The Energy Saving Trust estimates that the average UK home wastes £30 by leaving electrical items on standby, rather than switching them off at the plug. Newer household items such as broadband routers and modems also use low levels of electricity when they’re not being used, despite being designed to conserve as much energy as possible. A broadband router can cost the consumer around £8 of electricity annually.

Read on to discover which house appliances use the most and least energy and how to choose new electrical items wisely.

What should I think about when buying new appliances?

European Energy labels are required by law and rate products on their energy efficiency, with A as most efficient and G, the least. Appliances are graded on energy consumption in kWh (units of electricity per hour) so you should choose an appliance with the lowest kWh used, as this is the most energy-efficient.


The labels must be displayed on items such as tumble dryers, dishwashers and electric ovens.

Fridges and freezers have additional A+, A++ and A+++ energy ratings.

Which appliances use the most energy?

Whilst small appliances such as kettles and toasters make life more comfortable, they can rack up your electricity bill when you consider how many times they are used in a day.

Based on the UK average electricity tariff for September 2016, the most expensive standard size electrical item to run for a year is a tumble dryer. A 7kg drum can cost £45 to run annually, closely followed by a 14-place dishwasher at around £43. The next most expensive appliances are a washing machine (£39), fridge freezer (£37) and kettle (£31).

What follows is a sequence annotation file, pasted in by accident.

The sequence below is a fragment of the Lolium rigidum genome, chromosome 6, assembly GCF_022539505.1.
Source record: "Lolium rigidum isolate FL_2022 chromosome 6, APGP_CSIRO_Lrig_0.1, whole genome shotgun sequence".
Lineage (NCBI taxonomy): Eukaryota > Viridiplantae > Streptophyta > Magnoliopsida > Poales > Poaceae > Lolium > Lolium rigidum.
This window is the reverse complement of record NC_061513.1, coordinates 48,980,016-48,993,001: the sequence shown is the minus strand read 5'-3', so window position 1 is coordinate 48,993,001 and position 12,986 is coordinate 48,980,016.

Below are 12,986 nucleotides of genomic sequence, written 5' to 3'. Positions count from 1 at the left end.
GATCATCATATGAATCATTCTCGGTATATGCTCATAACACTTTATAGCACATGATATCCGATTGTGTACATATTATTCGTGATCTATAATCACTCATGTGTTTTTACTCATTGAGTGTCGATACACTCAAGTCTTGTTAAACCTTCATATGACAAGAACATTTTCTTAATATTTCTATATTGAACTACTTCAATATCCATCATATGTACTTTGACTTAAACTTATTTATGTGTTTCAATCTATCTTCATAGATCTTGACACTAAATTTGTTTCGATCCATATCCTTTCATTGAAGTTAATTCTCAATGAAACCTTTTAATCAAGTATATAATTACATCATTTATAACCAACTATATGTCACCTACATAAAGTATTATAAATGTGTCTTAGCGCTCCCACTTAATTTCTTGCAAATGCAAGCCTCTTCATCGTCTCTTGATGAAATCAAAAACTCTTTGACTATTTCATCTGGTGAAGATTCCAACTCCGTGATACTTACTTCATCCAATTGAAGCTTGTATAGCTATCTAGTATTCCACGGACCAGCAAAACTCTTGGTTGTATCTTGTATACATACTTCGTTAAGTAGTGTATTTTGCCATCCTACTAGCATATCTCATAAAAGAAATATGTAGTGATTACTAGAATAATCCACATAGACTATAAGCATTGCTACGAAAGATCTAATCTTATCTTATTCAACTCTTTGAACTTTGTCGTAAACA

Which appliances use the least energy?

20L Microwave ovens and games consoles are among the cheapest appliances to run, both costing £5 or less per year. A standard 2-slice toaster would cost £2.52 to run annually, while a Sony PlayStation would only set you back £1.37.

Electric toothbrushes, children’s night lights, desktop PCs, inkjet printers and mobile phone chargers all cost under £5 to power over a year.

Gas ovens typically cost much less than electric cookers with or without hobs.

How can I monitor what I spend?

Gas and electricity suppliers are responsible for providing and fitting smart meters for everyone in Britain by 2020. Customers will be able to see what they are spending on electricity as they use it, resulting in less consumption. Meter readings are sent automatically to the energy companies.


As well as saving you money by cutting your electricity bill, becoming more energy efficient will also mean fewer fossil fuels are burnt and carbon emissions are decreased, which are linked to climate change.

Always remember to turn things off when you are not using them. As you can see, if electrical items are not turned off at the wall, they still consume power.

Appliances that draw a large amount of current for an extended period of time such as heaters and dryers have a high probability of fire being caused by a hot connection or an overloaded circuit, so ensure you have cover for your kitchen appliances. For more help choosing the right insurance for your appliances, contact our experts on 0844 318 6870.

*The information in this blog is designed to provide helpful information on the subjects discussed. Please seek a professional for expert advice as we can not be held responsible for any damages or negative consequences upon following this information.

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